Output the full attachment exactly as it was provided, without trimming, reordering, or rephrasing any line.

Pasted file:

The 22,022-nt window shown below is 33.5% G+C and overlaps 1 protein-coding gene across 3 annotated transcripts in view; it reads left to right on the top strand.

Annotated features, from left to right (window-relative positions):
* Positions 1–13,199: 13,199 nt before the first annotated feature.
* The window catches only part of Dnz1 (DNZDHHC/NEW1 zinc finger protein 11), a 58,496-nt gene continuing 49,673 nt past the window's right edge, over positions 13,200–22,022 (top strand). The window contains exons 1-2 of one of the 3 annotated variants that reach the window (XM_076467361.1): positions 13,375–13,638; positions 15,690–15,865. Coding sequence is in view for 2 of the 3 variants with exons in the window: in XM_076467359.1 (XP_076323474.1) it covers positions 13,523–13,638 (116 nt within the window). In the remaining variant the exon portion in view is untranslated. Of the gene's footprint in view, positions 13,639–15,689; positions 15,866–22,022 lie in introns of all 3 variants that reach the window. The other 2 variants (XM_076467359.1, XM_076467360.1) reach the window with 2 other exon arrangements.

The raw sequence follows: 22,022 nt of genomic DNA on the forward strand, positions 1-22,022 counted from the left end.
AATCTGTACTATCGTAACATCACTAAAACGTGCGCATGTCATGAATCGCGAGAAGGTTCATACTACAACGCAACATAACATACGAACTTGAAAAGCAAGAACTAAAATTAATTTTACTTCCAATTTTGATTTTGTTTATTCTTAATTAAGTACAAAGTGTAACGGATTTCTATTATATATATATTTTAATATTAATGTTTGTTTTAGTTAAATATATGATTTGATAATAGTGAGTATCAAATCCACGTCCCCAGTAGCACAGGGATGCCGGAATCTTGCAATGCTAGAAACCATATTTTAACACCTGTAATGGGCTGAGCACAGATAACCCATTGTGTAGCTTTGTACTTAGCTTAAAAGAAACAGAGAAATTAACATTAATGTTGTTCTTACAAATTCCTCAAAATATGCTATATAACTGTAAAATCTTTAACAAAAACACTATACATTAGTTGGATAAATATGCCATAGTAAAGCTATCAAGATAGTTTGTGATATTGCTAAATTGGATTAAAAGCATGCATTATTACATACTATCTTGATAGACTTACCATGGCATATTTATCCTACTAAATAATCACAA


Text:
The 22,022-nt window shown below is 33.5% G+C and overlaps 1 protein-coding gene across 3 annotated transcripts in view; it reads left to right on the top strand.

Annotated features, from left to right (window-relative positions):
* Positions 1–13,199: 13,199 nt before the first annotated feature.
* The window catches only part of Dnz1 (DNZDHHC/NEW1 zinc finger protein 11), a 58,496-nt gene continuing 49,673 nt past the window's right edge, over positions 13,200–22,022 (top strand). The window contains exons 1-2 of one of the 3 annotated variants that reach the window (XM_076467361.1): positions 13,375–13,638; positions 15,690–15,865. Coding sequence is in view for 2 of the 3 variants with exons in the window: in XM_076467359.1 (XP_076323474.1) it covers positions 13,523–13,638 (116 nt within the window). In the remaining variant the exon portion in view is untranslated. Of the gene's footprint in view, positions 13,639–15,689; positions 15,866–22,022 lie in introns of all 3 variants that reach the window. The other 2 variants (XM_076467359.1, XM_076467360.1) reach the window with 2 other exon arrangements.

The raw sequence follows: 22,022 nt of genomic DNA on the forward strand, positions 1-22,022 counted from the left end.
AATCTGTACTATCGTAACATCACTAAAACGTGCGCATGTCATGAATCGCGAGAAGGTTCATACTACAACGCAACATAACATACGAACTTGAAAAGCAAGAACTAAAATTAATTTTACTTCCAATTTTGATTTTGTTTATTCTTAATTAAGTACAAAGTGTAACGGATTTCTATTATATATATATTTTAATATTAATGTTTGTTTTAGTTAAATATATGATTTGATAATAGTGAGTATCAAATCCACGTCCCCAGTAGCACAGGGATGCCGGAATCTTGCAATGCTAGAAACCATATTTTAACACCTGTAATGGGCTGAGCACAGATAACCCATTGTGTAGCTTTGTACTTAGCTTAAAAGAAACAGAGAAATTAACATTAATGTTGTTCTTACAAATTCCTCAAAATATGCTATATAACTGTAAAATCTTTAACAAAAACACTATACATTAGTTGGATAAATATGCCATAGTAAAGCTATCAAGATAGTTTGTGATATTGCTAAATTGGATTAAAAGCATGCATTATTACATACTATCTTGATAGACTTACCATGGCATATTTATCCTACTAAATAATCACAA